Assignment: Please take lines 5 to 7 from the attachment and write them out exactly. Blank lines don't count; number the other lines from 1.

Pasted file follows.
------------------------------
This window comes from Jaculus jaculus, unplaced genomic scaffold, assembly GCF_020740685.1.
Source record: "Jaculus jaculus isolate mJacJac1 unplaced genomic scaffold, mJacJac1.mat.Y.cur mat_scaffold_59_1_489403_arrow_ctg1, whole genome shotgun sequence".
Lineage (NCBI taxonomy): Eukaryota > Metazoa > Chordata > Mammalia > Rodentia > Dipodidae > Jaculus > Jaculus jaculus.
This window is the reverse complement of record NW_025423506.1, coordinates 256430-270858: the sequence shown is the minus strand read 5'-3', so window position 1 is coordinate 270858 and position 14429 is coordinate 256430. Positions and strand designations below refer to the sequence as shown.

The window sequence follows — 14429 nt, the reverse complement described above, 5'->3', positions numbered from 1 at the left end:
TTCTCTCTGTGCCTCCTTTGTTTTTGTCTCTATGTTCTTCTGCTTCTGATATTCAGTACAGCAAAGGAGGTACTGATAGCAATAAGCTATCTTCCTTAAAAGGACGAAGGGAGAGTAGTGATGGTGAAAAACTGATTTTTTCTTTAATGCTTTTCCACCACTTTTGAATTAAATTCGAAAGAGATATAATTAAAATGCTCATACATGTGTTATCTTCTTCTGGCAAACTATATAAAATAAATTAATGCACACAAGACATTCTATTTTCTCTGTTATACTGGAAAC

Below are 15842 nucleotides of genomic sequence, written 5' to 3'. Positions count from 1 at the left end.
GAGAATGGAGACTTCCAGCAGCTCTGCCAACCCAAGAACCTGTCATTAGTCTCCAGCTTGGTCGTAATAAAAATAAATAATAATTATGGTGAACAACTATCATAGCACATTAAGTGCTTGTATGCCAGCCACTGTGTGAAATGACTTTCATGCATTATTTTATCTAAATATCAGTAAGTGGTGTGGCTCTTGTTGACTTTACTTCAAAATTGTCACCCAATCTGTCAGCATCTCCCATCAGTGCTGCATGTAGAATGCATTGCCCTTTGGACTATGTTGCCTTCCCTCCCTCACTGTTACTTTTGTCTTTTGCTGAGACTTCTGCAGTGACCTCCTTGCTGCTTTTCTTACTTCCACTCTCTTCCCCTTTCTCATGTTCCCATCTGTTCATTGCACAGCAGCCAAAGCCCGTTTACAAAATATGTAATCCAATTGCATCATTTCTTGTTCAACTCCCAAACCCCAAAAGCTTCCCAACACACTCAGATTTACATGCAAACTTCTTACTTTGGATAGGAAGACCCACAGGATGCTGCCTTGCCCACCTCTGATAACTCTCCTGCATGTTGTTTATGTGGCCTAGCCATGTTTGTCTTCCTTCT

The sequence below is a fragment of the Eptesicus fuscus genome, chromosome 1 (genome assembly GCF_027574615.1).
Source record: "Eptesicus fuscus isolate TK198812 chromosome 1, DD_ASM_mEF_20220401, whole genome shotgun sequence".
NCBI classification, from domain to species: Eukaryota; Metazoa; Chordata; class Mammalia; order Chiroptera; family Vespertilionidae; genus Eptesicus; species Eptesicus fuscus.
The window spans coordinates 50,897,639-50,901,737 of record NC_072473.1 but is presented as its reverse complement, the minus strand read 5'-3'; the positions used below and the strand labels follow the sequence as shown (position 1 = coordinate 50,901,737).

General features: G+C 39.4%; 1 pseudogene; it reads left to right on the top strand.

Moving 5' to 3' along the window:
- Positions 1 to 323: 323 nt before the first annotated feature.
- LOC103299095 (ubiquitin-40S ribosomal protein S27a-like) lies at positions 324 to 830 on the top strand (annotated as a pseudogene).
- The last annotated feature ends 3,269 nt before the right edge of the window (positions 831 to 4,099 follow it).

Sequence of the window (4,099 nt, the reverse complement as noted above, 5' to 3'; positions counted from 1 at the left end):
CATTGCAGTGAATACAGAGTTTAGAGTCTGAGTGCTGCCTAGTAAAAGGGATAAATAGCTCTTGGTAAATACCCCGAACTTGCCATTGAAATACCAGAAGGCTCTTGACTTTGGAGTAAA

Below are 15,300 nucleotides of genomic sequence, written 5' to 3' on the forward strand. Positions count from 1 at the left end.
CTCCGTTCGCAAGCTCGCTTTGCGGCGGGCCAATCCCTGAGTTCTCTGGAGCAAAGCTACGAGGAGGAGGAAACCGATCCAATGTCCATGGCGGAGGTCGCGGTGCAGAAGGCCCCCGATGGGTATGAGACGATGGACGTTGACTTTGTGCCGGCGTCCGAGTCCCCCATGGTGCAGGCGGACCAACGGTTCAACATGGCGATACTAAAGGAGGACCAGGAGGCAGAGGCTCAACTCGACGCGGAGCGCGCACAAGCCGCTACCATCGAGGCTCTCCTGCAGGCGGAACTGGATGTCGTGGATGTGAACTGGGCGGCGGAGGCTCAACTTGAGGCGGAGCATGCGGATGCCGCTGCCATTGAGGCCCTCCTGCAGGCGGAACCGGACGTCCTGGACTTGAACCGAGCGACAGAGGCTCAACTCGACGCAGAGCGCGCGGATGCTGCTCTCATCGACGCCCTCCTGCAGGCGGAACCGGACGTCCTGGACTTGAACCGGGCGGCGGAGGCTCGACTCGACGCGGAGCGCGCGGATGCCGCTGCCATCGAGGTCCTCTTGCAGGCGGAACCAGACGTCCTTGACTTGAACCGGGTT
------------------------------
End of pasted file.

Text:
The window sequence follows — 14429 nt, the reverse complement described above, 5'->3', positions numbered from 1 at the left end:
TTCTCTCTGTGCCTCCTTTGTTTTTGTCTCTATGTTCTTCTGCTTCTGATATTCAGTACAGCAAAGGAGGTACTGATAGCAATAAGCTATCTTCCTTAAAAGGACGAAGGGAGAGTAGTGATGGTGAAAAACTGATTTTTTCTTTAATGCTTTTCCACCACTTTTGAATTAAATTCGAAAGAGATATAATTAAAATGCTCATACATGTGTTATCTTCTTCTGGCAAACTATATAAAATAAATTAATGCACACAAGACATTCTATTTTCTCTGTTATACTGGAAAC

Below are 15842 nucleotides of genomic sequence, written 5' to 3'. Positions count from 1 at the left end.